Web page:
Integrated, single-chip step-down converter and load switch delivers power with protection
August 02, 2011 // Paul Buckley
Advanced Analogic Technologies, Inc., has introduced a 2.5 A output current synchronous DC/DC converter with an integrated, Ī10 percent precision current limit load switch designed to safely and efficiently regulate the power in USB peripherals. Capable of supporting power levels beyond the USB 3.0 standard, the AAT2138 offers an ideal solution for a broad range of USB-powered devices including wireless modem data cards, portable hard drives or RAID systems, and card readers.
Hensen Wong, Product Marketing Manager at AnalogicTech, said: “Consequently, peripheral system designers must take great care to make sure they safely maximize the power they receive from the USB host. By offering the safety of a precision current limit switch and the 95 percent efficiency of a DC/DC converter together in a single package, the AAT2138 enables system designers to develop small form-factor, energy efficient products that never exceed the compliance of the USB power supply, even under harsh transient conditions.”
The AAT2138 delivers maximum flexibility in one of the smallest single chip solutions in the marketplace. Its broad feature set includes selectable PFM/PWM modes, an external synch clock up to 3 MHz, independent enable pins for the DC/DC converter and load switch, and adjustable output voltage and current limit. Additionally, the part is optimized for a 1 µH inductor with no external compensation required and comes in a miniature, lead-free, low profile 3 mm x 3 mm 14-pin TDFN package, making it ideal for space constrained applications.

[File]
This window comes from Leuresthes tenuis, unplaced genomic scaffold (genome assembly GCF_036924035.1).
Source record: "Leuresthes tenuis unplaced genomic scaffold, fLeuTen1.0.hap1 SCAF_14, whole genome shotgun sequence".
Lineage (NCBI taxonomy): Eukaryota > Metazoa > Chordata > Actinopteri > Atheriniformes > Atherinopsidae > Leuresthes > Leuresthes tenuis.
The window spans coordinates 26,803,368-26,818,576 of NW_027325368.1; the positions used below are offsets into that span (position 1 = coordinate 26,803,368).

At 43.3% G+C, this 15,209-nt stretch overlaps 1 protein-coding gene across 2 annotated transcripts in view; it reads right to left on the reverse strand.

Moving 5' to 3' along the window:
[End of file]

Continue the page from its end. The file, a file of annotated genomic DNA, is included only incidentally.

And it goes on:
The AAT2138 is currently shipping and is priced at $1.19 for 1K units.
Visit Advanced Analogic Technologies at www.analogictech.com
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Internet of Things (IoT) manufacturer Ciseco has launched the Raspberry Pi ‘Wireless Inventors Kit’ (RasWIK), featuring 88 pieces to provide everything a Pi owner needs to follow a series of step-by-step projects or to create their own wireless devices, without the need for configuration or even writing code.
RasWIK has been designed to be highly accessible, demystifying the dark art of wireless and enabling anyone with basic computing skills to begin building wireless devices with a Raspberry Pi. You can create anything from a simple traffic light, to a battery monitor, or even a temperature gauge that sends data to the Xively IoT cloud so billions can access the data.This month, Ciseco is giving away twelve Raspberry Pi Wireless Inventors kits, worth £49.99 each for EETimes Europe's readers to win.
And the winners are...
In our previous reader offer, Farsens was giving away five kits for EEtimes Europe readers to evaluate its FenixVortex, Kineo and X1 wireless, battery free sensor tags.
Lucky winners include Mr A. Neil from the UK, Mr. E. Delvaux from Belgium, Mr Lengal from the Czech Republic, Mr H. Bijlsma from the Netherlands, and Mr G. Pfaff from Germany. All should be receiving their packages soon. Lets wish them some interesting findings with their projects.
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